The Republican attack on President Joe Biden’s plan to make childcare more affordable and accessible has escalated around defending the right to discrimination. Republican politicians and media started arguingfalsely that the plan would exclude religious childcare providers from receiving the new federal funds. In fact, it includes them very explicitly. But what religious groups are screaming now is that the democratic plan does to say they should abide by the anti-discrimination rules.
So it’s not like religious childcare providers can’t accept federal subsidies under the Build Back Better proposal. It is that they could not do this while also discriminating against staff or families and their children for any reason attributed to faith.
Biden’s Build Back Better plan would be “ensure that middle-class families pay no more than 7% of their income for childcare and will help states expand access to high-quality, affordable childcare services to around 20 million children per year, covering 9 out of 10 families across the country with young children, “ according to the White House. “For two parents with a child earning $ 100,000 annually, the framework will produce more than $ 5,000 in childcare savings annually. Almost any family of four earning up to $ 300,000 annually will be eligible. “
This is what is at stake for millions of families. But on the other hand, you have the right to discriminate, and there’s really no competition where Republicans land.
The New York Times offers some examples of how the application of anti-discrimination rules could affect the functioning of these programs: “For example, it could prevent federal funds from going to programs that refused to hire a gay employee, gave preference to candidates of their faith, or failed to renovate their facilities to accommodate disabled students. “And all of these forms of discrimination are, according to Republicans, to defend.Although many cases of high-profile religious discrimination involve discrimination against LGBT people, it is not just homophobia at work: it is much broader than that.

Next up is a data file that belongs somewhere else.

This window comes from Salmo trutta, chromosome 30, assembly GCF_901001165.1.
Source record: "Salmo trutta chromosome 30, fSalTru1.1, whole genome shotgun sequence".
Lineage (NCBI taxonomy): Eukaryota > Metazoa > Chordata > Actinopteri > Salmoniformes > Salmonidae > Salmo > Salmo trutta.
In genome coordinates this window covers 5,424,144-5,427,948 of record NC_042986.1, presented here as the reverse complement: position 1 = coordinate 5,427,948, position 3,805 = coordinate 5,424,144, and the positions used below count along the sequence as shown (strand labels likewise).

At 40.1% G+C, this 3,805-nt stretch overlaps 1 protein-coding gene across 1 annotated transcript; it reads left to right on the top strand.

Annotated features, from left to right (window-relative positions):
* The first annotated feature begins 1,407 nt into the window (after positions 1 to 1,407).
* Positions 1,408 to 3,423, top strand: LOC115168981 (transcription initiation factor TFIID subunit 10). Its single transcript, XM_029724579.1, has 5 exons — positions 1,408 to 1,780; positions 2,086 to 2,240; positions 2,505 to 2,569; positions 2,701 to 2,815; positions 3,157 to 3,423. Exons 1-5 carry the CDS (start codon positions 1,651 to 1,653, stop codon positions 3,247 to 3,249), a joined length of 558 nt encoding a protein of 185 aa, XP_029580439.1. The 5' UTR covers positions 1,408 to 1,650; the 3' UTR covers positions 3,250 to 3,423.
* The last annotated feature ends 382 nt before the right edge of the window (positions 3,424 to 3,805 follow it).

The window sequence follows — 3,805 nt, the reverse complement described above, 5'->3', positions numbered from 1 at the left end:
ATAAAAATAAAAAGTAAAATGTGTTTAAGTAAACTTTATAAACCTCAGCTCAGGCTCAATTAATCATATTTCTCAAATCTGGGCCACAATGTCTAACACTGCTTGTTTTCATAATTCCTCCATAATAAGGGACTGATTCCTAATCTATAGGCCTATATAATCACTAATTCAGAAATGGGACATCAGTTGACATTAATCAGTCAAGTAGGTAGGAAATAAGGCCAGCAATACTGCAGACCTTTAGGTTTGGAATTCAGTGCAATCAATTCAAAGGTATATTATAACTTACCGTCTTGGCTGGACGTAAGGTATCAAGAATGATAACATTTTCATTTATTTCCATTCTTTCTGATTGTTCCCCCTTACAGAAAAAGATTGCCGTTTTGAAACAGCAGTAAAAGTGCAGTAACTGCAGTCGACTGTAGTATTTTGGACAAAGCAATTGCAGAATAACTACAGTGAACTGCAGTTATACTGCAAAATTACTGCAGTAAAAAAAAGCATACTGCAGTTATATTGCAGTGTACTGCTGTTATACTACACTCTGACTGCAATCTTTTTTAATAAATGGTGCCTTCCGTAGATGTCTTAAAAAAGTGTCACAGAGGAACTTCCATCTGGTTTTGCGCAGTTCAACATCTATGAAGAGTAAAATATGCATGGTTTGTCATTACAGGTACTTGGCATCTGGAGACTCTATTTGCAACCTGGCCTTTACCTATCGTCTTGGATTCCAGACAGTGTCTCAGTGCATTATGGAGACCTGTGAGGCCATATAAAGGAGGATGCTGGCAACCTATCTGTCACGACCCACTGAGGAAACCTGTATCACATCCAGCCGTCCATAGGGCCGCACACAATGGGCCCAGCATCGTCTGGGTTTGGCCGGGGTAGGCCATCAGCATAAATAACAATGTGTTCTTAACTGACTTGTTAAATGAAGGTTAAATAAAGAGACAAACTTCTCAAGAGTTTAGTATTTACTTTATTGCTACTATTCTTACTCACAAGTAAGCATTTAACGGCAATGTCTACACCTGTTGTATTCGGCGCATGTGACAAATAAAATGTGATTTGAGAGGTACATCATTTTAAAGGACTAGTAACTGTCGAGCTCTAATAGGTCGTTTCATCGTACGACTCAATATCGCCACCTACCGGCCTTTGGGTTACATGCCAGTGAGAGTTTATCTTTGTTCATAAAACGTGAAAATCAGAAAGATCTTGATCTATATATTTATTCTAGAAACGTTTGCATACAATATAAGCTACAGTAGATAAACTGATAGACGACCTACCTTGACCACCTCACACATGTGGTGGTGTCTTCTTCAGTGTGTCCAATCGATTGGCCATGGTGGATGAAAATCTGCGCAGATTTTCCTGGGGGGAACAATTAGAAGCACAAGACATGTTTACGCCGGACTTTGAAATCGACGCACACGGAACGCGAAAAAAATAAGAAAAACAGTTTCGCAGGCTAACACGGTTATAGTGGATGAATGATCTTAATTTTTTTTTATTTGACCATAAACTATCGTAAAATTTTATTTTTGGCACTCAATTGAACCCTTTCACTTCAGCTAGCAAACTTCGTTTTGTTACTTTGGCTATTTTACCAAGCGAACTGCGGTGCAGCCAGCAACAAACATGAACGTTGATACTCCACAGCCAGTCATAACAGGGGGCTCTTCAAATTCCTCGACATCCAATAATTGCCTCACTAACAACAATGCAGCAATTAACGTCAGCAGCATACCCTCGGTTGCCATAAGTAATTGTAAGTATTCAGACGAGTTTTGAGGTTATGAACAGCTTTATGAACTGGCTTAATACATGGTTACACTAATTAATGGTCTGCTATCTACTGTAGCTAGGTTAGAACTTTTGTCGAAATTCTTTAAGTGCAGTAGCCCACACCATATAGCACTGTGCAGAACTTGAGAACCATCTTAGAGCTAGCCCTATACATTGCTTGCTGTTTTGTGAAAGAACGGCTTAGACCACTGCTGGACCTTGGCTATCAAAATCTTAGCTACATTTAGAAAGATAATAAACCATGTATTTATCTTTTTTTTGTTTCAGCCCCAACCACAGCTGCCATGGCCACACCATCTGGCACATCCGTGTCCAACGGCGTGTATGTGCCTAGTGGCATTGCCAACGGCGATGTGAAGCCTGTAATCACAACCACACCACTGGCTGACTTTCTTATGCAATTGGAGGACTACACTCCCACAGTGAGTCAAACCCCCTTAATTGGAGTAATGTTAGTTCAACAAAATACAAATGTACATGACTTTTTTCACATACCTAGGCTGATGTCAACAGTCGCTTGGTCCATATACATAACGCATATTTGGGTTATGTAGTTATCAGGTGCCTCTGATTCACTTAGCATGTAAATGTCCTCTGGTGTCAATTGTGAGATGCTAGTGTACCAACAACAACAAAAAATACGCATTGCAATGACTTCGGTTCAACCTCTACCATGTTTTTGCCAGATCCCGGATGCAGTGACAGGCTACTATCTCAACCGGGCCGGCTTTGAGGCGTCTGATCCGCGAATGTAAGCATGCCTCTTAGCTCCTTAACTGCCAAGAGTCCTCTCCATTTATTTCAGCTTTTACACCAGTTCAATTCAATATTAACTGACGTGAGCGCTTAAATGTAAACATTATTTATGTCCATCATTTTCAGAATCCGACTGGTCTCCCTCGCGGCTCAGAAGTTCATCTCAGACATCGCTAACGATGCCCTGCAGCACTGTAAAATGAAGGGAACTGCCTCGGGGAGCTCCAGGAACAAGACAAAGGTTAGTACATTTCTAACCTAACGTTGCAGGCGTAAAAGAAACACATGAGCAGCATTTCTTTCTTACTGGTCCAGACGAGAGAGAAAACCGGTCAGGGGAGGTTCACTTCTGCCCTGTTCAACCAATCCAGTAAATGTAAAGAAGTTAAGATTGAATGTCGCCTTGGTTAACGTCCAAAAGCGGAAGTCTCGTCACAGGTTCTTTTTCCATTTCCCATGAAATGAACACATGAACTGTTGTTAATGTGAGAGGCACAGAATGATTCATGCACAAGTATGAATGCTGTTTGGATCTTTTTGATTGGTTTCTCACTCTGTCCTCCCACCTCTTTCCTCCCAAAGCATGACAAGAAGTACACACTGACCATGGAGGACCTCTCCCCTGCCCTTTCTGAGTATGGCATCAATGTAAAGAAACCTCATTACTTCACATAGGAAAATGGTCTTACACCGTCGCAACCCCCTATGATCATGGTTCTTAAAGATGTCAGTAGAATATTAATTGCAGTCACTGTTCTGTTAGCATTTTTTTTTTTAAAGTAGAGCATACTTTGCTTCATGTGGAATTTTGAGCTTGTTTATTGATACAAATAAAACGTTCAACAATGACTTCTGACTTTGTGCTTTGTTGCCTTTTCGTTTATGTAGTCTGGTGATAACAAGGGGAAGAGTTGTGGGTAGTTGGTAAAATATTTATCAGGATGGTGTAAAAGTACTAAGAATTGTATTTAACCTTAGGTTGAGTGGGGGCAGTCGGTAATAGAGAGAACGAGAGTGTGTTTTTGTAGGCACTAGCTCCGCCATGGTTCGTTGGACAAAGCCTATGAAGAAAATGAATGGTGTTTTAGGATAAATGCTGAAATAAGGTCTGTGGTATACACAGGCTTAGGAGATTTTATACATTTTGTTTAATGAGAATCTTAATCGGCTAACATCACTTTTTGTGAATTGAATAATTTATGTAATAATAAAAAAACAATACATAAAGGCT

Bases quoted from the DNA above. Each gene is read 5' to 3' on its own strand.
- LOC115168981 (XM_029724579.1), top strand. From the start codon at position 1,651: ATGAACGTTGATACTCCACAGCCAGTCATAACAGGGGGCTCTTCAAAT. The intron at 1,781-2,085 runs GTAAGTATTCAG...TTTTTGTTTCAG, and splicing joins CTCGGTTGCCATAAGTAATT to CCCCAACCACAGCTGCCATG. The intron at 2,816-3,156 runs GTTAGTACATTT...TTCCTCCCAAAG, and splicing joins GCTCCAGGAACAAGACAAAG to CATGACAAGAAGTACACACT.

Currently, some religious programs obtain federal money indirectly through the Child Care and Development Block Grant program and, because it is indirect, they manage to circumvent anti-discrimination laws. Some religious groups – not all, because not all religious groups put discrimination at the heart of their faith – are calling for this to continue.
“It will be detrimental to our ability to participate,” according to a spokesman for the United States Bishops’ Conference. “It would affect our ability to remain faithful to our Catholic mission in various ways.”
You’re talking about yourself, here.
But as we know, it is now a central tenet of the republican faith that religious groups – at least Christian ones – should have the right to discriminate and obtain the same benefits as non-discriminatory groups. There is no concept here that you can follow the rules and get rewards for doing so, or it can be said that staying in principle is more important than extra funding. They want both. Both require.
We need to be specific about the kind of things they propose, because the United States Conference of Catholic Bishops and other groups, including a major Orthodox Jewish group, are looking to amass a significant expansion of childcare funding, one that it would make care affordable for low- and middle-income families, as well as their right to exclude some people.
“Who do they want to exclude? Is it the lesbian mom you want to exclude?” Liz King of the Leadership Conference on Civil and Human Rights asked, “Do you want to exclude children with autism? Since at least 1964, the law and the underlying principle have been that federal funds cannot be used to discriminate. Nobody should subsidize their discrimination. “
Predictably, pro-discrimination groups have found not only fierce support from Republicans, but a sympathetic ear from conservative Democratic Senator Joe Manchin, creating yet another brawl among progressives in the House who think the funding of discrimination it would be wrong and Manchin in the Senate who thinks blocking progress is his most winning position.
Reprinted with permission from Kos. daily.